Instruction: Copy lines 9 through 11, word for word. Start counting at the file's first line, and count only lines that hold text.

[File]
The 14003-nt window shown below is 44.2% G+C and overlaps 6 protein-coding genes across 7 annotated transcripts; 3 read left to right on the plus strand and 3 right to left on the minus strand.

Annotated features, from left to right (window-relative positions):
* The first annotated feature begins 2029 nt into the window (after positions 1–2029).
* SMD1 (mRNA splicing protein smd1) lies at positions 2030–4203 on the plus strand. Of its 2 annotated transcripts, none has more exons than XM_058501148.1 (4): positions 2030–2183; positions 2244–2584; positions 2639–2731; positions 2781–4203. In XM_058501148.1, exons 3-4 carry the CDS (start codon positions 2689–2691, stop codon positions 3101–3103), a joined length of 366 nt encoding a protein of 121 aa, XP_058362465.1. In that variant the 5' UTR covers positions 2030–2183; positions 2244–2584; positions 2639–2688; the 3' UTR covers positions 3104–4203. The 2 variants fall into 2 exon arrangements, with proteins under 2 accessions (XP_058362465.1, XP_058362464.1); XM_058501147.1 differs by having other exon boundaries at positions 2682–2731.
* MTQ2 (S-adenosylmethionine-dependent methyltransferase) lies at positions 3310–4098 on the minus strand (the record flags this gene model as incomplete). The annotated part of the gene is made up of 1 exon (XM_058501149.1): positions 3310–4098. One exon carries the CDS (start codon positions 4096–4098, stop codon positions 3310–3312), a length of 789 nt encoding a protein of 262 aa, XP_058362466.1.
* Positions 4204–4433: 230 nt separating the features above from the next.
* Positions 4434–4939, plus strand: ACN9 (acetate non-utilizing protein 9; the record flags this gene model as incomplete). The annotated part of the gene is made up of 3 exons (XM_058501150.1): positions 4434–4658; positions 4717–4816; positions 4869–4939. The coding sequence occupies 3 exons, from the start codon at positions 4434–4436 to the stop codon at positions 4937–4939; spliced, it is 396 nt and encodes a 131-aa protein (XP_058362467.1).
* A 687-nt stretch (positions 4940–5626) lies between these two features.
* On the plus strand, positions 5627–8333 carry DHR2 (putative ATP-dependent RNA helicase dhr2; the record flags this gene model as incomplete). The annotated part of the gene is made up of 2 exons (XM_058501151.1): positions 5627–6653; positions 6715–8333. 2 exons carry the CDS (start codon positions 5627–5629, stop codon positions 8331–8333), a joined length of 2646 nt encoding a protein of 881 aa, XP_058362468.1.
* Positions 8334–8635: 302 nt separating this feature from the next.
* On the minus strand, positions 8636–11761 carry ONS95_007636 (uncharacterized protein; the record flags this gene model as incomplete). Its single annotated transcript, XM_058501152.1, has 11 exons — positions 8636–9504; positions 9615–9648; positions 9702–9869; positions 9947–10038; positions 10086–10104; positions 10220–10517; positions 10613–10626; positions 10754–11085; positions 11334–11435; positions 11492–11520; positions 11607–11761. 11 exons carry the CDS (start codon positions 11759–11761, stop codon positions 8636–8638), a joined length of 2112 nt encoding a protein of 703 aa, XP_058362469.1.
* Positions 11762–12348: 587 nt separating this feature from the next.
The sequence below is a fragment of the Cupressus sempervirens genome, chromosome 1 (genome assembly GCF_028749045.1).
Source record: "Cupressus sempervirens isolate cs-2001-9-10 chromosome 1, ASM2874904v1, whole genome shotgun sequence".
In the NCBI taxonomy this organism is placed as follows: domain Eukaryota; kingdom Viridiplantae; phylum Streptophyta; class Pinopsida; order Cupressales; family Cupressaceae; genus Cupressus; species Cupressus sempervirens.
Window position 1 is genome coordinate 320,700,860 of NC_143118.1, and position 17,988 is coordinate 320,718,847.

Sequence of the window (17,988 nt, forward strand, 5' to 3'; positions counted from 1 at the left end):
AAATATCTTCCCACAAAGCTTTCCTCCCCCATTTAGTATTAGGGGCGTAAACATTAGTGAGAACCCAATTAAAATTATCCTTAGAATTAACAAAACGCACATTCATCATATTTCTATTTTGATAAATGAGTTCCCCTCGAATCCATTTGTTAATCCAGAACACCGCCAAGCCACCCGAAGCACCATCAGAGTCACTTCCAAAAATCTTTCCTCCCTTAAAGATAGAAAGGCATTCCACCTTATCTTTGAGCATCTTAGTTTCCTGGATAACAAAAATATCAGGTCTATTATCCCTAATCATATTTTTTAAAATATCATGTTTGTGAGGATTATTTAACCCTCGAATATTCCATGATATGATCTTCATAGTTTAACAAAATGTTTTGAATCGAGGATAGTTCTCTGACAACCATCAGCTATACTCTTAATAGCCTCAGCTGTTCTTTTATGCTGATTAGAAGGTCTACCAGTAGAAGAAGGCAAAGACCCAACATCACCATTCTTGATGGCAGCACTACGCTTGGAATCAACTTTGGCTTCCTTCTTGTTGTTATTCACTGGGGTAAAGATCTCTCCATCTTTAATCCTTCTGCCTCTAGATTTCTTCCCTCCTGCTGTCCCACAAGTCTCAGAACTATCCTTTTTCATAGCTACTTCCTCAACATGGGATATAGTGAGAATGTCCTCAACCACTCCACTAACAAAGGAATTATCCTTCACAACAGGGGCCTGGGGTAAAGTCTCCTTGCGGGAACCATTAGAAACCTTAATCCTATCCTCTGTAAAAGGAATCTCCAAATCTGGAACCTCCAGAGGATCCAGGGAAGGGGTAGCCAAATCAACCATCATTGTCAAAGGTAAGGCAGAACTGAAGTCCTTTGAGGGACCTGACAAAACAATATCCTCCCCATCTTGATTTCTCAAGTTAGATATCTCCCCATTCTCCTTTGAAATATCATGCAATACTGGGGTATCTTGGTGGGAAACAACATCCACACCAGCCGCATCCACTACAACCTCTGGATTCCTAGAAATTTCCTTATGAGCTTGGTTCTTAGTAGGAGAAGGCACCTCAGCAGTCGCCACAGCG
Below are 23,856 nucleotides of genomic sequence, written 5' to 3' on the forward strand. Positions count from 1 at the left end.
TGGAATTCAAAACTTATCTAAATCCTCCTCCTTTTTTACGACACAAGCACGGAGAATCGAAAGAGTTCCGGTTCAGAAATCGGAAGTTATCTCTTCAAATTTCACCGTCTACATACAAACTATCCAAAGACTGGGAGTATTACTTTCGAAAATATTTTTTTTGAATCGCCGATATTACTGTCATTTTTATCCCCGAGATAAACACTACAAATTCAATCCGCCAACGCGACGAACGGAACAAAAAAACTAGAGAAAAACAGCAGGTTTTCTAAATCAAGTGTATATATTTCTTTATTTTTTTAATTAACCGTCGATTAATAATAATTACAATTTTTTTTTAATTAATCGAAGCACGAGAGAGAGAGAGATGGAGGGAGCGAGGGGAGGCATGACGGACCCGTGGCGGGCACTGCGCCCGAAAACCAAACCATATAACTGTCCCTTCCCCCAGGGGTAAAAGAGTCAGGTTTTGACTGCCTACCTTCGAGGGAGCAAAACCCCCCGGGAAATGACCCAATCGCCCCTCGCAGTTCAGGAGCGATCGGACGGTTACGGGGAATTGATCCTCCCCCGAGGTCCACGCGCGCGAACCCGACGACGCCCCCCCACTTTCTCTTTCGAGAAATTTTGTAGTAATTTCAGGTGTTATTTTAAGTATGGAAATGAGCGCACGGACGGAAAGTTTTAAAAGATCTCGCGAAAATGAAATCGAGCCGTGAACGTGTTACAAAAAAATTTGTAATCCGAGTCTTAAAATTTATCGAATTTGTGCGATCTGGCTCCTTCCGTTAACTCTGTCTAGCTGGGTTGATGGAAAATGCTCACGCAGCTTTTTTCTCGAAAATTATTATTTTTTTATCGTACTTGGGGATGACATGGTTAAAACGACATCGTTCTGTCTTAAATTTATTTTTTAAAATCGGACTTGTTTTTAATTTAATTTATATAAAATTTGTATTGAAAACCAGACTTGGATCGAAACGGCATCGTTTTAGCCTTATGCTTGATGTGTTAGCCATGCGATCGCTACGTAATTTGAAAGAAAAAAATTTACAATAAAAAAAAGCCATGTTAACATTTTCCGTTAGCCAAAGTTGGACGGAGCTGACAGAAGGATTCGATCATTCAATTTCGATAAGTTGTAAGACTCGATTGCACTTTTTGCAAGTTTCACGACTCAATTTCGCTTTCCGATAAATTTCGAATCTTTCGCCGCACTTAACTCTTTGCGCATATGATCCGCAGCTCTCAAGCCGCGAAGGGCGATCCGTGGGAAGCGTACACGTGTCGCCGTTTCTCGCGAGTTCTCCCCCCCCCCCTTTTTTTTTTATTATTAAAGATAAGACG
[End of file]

* On the plus strand, positions 5627–8333 carry DHR2 (putative ATP-dependent RNA helicase dhr2; the record flags this gene model as incomplete). The annotated part of the gene is made up of 2 exons (XM_058501151.1): positions 5627–6653; positions 6715–8333. 2 exons carry the CDS (start codon positions 5627–5629, stop codon positions 8331–8333), a joined length of 2646 nt encoding a protein of 881 aa, XP_058362468.1.
* Positions 8334–8635: 302 nt separating this feature from the next.
* On the minus strand, positions 8636–11761 carry ONS95_007636 (uncharacterized protein; the record flags this gene model as incomplete). Its single annotated transcript, XM_058501152.1, has 11 exons — positions 8636–9504; positions 9615–9648; positions 9702–9869; positions 9947–10038; positions 10086–10104; positions 10220–10517; positions 10613–10626; positions 10754–11085; positions 11334–11435; positions 11492–11520; positions 11607–11761. 11 exons carry the CDS (start codon positions 11759–11761, stop codon positions 8636–8638), a joined length of 2112 nt encoding a protein of 703 aa, XP_058362469.1.